The idea behind platforms is to share functionality between different products and make it available to as many customers as efficiently and quickly as possible. This is one driver for continuously incorporating new features into the platform. Incorporating new features can be done using a product-first approach or a platform-first approach.
In the product-first approach, the products built on top of the platform first incorporate new functionality in a product-specific fashion. Once two, three or more products have it, the functionality makes it to the platform’s backlog and a generalized, generic version of it is incorporated into the platform, replacing the product-specific versions. When using the platform-first approach, new features are immediately incorporated into the platform and made available for all products.
Even though the product-first approach can easily be viewed as less efficient, there’s a caveat: in practice, it’s often quite unclear what the best way is to realize new functionality. Therefore, using the product-first approach, the functionality is first realized for each specific product and once it has matured to a point where it’s clear how it should be realized, it can be generalized and incorporated into the platform.
The risk with the platform-first approach is that it may easily result in significant amounts of rework. Feedback from customers and the product teams will often require the platform team to make several changes to the functionality. Of course, the team can decide to deprioritize these requests, but that results in a suboptimal realization of features.
Many companies aspire to have roadmap development, ie functionality driven by their strategic priorities. In practice, however, much of the features on the roadmap are the consequence of customer requests.
Few companies are successful without being responsive to their customers. Consequently, many companies and their salespeople, product managers and senior leaders tend to say yes whenever a customer asks for something. Although this is fine when you’re building bespoke systems and customers are paying you for your time, it easily becomes problematic when selling a product or a platform and there are many, potentially conflicting, requests from customers.
The challenge is that each request needs to be triaged into two or three different buckets. The primary question is whether a particular request is customer-first or customer-unique. Customer-first refers to functionality that one customer happens to be the first to ask for but that over time will become relevant for other customers as well. This functionality should of course be incorporated into the platform over time. Customer-unique refers to functionality that’s unique for that specific customer and that won’t be relevant for other customers at any point in the future.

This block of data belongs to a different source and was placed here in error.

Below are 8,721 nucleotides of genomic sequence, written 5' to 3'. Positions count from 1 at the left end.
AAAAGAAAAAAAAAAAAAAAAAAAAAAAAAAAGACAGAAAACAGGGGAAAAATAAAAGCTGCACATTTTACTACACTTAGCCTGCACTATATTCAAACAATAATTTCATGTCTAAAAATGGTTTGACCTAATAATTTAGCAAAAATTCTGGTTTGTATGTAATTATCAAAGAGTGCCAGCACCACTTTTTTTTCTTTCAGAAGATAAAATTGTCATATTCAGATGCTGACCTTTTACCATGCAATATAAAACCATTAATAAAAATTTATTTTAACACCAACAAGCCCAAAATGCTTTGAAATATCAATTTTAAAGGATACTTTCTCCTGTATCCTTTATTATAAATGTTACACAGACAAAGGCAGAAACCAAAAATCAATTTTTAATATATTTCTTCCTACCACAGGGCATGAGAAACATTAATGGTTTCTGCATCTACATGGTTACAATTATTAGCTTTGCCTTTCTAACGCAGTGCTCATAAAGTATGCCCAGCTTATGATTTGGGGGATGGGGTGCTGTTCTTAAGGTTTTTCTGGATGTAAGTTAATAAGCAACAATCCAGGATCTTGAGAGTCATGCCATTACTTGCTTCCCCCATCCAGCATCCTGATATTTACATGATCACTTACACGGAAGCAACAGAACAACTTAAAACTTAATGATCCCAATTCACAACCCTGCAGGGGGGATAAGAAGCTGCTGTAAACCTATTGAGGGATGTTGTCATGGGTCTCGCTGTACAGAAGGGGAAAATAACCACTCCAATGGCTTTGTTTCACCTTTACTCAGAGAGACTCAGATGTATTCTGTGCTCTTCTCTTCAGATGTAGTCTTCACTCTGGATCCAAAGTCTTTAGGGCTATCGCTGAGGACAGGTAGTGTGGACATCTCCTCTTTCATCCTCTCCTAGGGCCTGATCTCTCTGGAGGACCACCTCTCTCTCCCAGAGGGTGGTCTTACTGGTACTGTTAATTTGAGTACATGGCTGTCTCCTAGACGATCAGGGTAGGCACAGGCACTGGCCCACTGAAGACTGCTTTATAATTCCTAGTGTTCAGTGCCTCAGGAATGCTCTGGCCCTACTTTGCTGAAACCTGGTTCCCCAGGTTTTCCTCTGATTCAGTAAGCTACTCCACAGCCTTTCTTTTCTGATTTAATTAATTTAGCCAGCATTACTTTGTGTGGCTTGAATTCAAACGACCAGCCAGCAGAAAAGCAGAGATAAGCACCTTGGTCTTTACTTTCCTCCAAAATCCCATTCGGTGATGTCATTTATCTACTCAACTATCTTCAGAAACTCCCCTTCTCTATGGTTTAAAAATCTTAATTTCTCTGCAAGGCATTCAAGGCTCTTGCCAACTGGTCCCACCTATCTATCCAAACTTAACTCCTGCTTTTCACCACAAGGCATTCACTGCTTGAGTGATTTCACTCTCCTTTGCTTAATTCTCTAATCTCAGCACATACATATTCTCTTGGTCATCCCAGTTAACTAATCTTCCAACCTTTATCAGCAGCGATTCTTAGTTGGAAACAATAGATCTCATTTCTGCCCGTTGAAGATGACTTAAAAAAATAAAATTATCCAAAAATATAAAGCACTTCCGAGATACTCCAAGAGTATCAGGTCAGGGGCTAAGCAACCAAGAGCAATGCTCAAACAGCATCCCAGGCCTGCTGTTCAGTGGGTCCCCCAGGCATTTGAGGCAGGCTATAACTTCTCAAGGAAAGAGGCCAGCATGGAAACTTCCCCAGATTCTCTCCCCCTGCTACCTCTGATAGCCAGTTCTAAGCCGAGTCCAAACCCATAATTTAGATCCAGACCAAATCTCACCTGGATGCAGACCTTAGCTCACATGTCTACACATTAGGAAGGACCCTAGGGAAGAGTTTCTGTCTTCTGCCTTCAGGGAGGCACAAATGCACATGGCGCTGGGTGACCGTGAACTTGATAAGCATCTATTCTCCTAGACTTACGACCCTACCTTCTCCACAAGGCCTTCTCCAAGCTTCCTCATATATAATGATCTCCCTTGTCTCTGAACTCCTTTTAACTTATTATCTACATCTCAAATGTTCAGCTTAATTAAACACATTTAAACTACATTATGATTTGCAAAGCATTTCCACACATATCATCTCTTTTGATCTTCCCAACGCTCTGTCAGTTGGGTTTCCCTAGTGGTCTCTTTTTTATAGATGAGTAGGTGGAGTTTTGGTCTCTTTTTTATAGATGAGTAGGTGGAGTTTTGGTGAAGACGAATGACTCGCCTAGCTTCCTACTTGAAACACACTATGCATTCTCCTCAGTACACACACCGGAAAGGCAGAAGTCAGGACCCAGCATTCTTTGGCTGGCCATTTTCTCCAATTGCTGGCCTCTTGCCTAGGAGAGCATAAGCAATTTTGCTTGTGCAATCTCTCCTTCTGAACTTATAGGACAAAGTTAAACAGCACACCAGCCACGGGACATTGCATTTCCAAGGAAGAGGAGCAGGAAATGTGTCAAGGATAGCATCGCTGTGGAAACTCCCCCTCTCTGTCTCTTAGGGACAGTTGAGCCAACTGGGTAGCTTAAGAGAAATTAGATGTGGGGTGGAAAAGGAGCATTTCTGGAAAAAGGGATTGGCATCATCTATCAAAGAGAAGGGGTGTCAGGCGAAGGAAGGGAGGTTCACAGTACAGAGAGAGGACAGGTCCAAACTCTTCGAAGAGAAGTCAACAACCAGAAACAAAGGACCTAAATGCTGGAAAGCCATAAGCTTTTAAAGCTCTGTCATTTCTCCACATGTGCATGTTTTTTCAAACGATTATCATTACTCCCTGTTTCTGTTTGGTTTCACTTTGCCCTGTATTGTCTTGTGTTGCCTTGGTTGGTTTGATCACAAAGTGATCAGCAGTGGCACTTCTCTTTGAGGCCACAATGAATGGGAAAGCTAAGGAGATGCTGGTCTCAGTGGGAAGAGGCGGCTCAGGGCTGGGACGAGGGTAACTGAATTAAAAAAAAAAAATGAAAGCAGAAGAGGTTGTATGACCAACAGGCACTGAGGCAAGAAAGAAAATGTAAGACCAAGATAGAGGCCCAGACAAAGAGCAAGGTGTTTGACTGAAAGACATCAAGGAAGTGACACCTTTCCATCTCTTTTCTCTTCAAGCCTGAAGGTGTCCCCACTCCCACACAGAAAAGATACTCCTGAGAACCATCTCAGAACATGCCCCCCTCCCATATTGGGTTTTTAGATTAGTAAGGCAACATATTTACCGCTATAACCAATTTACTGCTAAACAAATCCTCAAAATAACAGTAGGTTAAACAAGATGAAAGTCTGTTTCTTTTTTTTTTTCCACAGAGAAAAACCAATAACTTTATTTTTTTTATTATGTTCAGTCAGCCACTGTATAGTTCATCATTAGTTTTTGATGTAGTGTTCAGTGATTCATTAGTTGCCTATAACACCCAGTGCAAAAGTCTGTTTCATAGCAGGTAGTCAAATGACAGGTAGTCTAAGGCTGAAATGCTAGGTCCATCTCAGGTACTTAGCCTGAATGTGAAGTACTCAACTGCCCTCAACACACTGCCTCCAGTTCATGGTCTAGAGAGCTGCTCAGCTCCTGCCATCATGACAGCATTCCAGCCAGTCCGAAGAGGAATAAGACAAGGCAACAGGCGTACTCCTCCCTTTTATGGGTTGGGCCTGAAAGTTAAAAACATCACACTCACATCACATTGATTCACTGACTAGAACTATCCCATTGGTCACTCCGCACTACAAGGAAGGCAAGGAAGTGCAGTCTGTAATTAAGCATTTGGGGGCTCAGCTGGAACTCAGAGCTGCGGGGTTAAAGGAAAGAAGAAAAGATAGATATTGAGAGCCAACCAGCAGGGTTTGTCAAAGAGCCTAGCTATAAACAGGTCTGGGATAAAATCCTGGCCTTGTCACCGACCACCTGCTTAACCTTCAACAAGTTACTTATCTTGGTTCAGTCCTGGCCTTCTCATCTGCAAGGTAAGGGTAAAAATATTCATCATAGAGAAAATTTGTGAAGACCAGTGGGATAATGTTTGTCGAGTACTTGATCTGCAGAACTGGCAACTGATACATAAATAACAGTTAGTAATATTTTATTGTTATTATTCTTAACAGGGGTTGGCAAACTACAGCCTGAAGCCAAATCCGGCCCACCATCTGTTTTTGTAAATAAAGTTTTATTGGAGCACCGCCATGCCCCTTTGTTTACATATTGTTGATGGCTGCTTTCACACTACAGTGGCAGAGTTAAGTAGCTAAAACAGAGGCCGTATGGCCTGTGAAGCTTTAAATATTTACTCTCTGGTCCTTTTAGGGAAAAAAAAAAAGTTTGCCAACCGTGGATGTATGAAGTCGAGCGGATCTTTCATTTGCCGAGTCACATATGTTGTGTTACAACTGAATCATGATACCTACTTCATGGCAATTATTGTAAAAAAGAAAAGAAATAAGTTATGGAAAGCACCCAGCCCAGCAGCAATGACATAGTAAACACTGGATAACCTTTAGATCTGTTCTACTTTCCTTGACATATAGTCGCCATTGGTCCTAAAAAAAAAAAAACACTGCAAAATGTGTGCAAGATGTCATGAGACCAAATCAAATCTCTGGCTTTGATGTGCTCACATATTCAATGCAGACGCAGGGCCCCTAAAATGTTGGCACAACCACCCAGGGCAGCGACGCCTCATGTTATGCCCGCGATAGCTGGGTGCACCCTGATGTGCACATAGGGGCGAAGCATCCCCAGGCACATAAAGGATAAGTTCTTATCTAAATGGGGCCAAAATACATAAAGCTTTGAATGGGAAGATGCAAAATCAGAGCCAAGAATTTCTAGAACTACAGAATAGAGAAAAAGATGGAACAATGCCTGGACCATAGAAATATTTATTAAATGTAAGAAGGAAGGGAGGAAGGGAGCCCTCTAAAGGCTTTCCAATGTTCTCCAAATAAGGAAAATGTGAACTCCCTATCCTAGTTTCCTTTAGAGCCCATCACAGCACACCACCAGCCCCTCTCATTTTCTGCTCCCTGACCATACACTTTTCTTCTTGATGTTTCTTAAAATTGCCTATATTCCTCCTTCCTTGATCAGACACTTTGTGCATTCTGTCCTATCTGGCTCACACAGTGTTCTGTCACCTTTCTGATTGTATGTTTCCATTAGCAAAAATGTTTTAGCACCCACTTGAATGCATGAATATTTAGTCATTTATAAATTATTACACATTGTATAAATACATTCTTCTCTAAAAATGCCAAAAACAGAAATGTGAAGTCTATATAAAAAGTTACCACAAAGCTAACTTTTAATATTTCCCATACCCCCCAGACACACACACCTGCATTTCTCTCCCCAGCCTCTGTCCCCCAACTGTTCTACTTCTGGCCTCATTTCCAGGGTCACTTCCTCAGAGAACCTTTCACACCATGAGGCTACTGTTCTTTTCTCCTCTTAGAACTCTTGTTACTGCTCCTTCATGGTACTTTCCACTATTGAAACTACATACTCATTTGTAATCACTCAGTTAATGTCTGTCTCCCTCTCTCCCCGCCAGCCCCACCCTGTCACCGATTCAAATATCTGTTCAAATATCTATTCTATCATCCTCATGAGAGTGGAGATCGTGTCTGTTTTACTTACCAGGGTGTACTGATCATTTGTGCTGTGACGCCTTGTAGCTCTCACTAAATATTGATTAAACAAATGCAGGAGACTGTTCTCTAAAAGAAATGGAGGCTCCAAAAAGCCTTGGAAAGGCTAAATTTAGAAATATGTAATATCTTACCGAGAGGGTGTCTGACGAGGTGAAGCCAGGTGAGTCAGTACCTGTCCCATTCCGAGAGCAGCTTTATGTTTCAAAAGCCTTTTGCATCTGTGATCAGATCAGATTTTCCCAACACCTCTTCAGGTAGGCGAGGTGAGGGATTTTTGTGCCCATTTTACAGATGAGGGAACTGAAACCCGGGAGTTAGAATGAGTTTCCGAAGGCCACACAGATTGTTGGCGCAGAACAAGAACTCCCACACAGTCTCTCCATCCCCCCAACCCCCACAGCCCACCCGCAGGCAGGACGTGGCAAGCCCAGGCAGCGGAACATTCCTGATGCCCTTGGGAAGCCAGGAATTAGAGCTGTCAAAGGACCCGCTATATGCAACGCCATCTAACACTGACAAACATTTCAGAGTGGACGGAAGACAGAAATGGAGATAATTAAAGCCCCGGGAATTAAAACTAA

The first question concerning customer-unique functionality is whether it’s possible to say no to the request without significant consequences to the customer relationship. If the functionality needs to be built, in the ideal case, we can do so at the other side of a customization API. Thus, neither the product nor the platform will be affected. The alternative is to include the functionality in the product or platform and then use feature toggles to activate or deactivate it. Most companies use some form of licensing mechanism to configure, typically at startup or runtime, what functionality each customer has access to.
The problem with customer-specific functionality in the platform is that it drives up variability and the number of variation points in the system. When many customer-unique features are included, the dependencies between variation points as well as the variants for each variation point explode. This makes it exponentially harder to predict the implications of changes and additions to the platform code and has at least two significant negative consequences. First, developer productivity tends to plummet as so much analysis and design have to be done to ensure that additions don’t break legacy functionality. Second, despite this effort, many quality issues will slip through anyway, resulting in dissatisfied customers and many problems being identified in the field rather than during testing. This often leads to a third consequence: a slowing down of the release cycle as the company tries to compensate for the quality issues in the field by investing more and more time and effort into testing and a staged release process where new versions are tested longer at lead customers before being made available for all customers.
There will always be functionality requested by customers. Some of this functionality will be useful for more customers – the customer initially requesting it was simply the first to ask for it. Other functionality is so specific to the unique context of the requesting customer that it will never be used by others. Although it’s fine to incorporate customer-first functionality into the platform and then generalize it to other customers over time, we should be very careful to include customer-unique functionality. Ideally, we should provide that functionality outside the platform on the other side of an API or decline the customer request. If we do decide to incorporate it, we should ensure that it makes financial sense as the majority of costs related to software are accrued after the initial development of the functionality. Remember, being customer centered doesn’t mean accepting any customer request but rather carefully balancing all customer requests and your roadmap development to ensure maximum value for all customers.